We’re Not in the Business of Understanding our User

A few years ago I wrote about sometimes your product is useful to people in ways you didn’t know—and that you’d be smart to recognise that and capitalize on itn (What Your Product Does You Might Not Know About, 2007). One of the examples I cited was ZoneAlarm, a very popular firewall that was bought …

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Directory of Distraction-free Writing Tools

(2009 June: added two no delete editors) Editors A working list of tools to reduce writers’ distraction. I’ve been using some of them for a while; I was inspired by Cory Doctorow’s latest post on the matter to collect what I could together. All are free unless otherwise stated.  No backspace/delete editors Typewriter “All you …

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Puppy Love, Army Trojans and Perfecting the Phone Call

I make an appearance on the excellent Breakfast Club show on Radio Australia each Friday at about 01:15 GMT and some listeners have asked me post links to the stuff I talk about, so here they are. Love on the net Teenage social networking isn’t so bad, according to the MacArthur Foundation. According to the …

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Fail, Seinfeld and Tina Fey: A Zeitgeist

I use Google Insights quite a bit—I find it a very useful way to measure interest in topics. Here’s one I keyed in just for the hell of it. Red is the word success and blue is the word fail. The chart covers from 2004 to today: What seems to have happened is a surge …

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XP and the User’s Loss of Nerve

Poor old Microsoft. They’ve had to extend the life of XP by offering it as an option to customers buying new hardware for another six months at least. They realise that people aren’t going to buy a Vista machine unless XP—what’s wonderfully called “downgrade media”–comes with it: “As more customers make the move to Windows …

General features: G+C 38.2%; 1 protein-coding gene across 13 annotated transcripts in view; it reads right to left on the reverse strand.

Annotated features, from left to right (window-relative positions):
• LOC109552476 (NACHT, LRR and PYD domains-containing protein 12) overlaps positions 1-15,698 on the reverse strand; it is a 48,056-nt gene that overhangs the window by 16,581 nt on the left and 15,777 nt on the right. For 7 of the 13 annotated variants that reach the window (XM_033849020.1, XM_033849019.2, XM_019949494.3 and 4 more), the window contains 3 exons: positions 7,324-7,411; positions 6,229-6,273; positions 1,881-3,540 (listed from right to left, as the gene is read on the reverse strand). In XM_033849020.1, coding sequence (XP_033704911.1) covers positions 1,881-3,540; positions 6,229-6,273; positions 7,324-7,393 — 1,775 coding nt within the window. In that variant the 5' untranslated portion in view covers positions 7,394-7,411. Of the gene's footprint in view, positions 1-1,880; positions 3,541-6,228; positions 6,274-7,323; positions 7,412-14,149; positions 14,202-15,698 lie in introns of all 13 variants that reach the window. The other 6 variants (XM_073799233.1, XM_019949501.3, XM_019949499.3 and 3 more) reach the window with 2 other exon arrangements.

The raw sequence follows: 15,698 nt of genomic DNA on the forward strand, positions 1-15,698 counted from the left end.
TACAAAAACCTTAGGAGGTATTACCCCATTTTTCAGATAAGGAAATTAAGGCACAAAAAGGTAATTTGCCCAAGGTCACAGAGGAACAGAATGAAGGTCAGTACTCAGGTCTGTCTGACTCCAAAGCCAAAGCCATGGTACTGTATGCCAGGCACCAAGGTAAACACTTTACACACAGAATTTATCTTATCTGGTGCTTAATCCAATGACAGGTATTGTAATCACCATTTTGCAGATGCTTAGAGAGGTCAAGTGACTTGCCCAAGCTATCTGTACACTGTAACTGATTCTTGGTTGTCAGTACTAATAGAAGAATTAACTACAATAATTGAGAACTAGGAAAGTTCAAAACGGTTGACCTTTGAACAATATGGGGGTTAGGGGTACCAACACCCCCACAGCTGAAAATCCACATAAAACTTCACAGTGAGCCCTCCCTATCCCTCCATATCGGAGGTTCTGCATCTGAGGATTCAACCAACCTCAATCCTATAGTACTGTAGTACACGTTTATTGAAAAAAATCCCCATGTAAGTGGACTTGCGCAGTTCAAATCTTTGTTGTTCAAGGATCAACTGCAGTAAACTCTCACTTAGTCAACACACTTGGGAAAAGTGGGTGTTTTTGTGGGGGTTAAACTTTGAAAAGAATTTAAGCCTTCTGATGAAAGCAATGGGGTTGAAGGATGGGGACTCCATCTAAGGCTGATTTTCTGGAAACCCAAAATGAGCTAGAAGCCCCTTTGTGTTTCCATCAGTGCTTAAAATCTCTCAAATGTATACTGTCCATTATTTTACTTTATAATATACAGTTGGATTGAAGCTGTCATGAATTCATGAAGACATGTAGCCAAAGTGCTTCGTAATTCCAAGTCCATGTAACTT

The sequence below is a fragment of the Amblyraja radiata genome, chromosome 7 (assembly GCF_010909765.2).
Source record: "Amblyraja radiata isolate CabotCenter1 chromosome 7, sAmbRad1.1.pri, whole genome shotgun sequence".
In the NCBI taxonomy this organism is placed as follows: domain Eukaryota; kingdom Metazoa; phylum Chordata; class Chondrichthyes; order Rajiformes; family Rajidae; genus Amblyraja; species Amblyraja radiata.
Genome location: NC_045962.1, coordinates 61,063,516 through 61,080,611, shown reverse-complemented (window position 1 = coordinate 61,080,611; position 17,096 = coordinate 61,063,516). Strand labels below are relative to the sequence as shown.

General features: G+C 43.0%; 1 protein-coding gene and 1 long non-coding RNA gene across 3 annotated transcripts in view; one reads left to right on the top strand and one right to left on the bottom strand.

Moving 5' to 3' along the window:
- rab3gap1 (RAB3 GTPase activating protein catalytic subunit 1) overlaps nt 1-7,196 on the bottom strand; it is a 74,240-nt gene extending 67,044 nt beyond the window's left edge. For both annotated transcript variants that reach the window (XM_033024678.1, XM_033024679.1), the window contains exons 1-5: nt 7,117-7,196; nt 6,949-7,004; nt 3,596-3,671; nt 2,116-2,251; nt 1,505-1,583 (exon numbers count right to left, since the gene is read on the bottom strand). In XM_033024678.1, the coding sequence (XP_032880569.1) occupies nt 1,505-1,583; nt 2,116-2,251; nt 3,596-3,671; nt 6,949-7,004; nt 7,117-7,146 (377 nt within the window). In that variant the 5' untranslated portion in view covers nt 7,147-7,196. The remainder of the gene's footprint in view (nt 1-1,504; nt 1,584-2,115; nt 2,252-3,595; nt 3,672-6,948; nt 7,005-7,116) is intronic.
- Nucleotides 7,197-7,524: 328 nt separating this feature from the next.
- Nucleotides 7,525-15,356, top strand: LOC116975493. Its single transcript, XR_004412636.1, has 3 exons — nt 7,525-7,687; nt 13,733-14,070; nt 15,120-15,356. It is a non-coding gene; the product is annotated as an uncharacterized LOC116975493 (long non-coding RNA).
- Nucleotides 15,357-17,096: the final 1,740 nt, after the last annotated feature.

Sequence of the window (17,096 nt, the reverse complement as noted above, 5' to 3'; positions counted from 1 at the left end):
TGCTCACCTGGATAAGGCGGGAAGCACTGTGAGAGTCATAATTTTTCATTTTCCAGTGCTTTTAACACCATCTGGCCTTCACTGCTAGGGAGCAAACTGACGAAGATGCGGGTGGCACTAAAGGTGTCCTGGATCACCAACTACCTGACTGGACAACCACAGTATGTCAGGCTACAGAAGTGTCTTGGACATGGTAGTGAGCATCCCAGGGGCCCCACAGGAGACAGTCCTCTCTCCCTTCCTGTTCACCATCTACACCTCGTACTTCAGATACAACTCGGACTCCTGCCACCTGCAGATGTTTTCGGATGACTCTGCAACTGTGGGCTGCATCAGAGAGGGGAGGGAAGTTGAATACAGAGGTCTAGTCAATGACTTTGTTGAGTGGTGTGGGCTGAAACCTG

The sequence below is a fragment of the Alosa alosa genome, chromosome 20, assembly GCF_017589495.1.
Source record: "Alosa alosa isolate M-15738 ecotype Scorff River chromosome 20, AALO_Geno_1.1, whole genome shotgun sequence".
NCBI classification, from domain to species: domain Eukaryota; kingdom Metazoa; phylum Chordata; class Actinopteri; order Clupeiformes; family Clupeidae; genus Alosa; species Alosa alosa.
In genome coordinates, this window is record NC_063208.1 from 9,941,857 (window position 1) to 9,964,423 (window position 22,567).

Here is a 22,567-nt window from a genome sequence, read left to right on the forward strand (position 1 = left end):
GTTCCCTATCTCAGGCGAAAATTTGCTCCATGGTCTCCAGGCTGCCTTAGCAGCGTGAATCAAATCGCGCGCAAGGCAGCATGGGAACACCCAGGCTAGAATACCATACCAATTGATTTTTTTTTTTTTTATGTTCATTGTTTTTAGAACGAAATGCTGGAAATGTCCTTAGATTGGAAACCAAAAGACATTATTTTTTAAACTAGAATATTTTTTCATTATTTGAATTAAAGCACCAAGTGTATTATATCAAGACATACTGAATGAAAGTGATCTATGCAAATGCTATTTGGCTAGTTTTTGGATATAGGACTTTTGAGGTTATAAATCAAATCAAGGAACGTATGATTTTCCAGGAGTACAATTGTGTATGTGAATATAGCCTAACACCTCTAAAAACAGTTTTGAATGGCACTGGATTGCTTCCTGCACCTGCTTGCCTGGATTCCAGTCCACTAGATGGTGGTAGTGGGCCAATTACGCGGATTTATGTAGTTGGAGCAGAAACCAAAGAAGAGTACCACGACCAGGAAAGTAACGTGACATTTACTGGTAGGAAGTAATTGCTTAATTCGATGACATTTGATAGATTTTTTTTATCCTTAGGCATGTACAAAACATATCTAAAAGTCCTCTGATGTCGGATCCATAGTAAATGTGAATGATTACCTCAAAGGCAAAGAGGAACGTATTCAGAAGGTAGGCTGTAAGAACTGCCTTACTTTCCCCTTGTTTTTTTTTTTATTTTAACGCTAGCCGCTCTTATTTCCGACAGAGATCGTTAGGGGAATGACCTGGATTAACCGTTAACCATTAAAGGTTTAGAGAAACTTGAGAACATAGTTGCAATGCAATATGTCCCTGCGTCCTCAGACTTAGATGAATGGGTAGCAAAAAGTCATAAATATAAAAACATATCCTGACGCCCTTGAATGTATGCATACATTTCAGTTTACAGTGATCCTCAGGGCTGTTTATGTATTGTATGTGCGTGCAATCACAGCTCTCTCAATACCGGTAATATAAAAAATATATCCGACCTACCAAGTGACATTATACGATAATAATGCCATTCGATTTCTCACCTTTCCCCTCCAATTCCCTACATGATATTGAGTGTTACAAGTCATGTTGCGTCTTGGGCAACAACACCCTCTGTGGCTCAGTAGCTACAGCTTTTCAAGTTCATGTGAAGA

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links for 2008-09-24

Technology Review on the downside of Remote Technology But STG also encountered the dark side of that mechanical facility after deploying a hot-water system in a small village in Lesotho. Four to five months after they left, Mueller says, the system broke down after people scavenged it for parts. (tags: devtech failure developingworld appropriatetechnology) How …

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Babylon? Oh So 1999

I used to think that small programs that sat in your computer’s memory and could be accessed quickly by a keystroke were the future, but nowadays I’m not sure that’s true. At least, they’ve got to be real careful. If they’re not, they end up looking and behaving dangerously like adware. An example that steers …

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ten mov.es

The Loose Wire empire groweth, with the soft launch this week of another blog, a sister site to tenminut.es called ten mov.es. The idea behind it is simple: how to do stuff in ten moves or less. The idea behind it grew from frustration that I couldn’t easily find instructions about how to do things, …

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Heathrow’s Old Windows

Snapped this on my way to Gate 1 at Heathrow’s Terminal 3. I know the London hub has its problems, but I didn’t realise one of them was that its passenger information system — or at least part of it — was running on Windows 95, a 12-year old operating system that has not been …

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Vista – Upgrading Without Dignity

  Calvin & Hobbes, © Universal Press Syndicate. Original work by Bill Watterson. Found via Transmogrifier.org I’ve often wondered about Windows Vista, and I’m still wondering. Admittedly, I was slow to adopt Windows 3.0, 95, 98 and XP — I think I’ve had too many wasted days upgrading, and am deeply skeptical of the whole …

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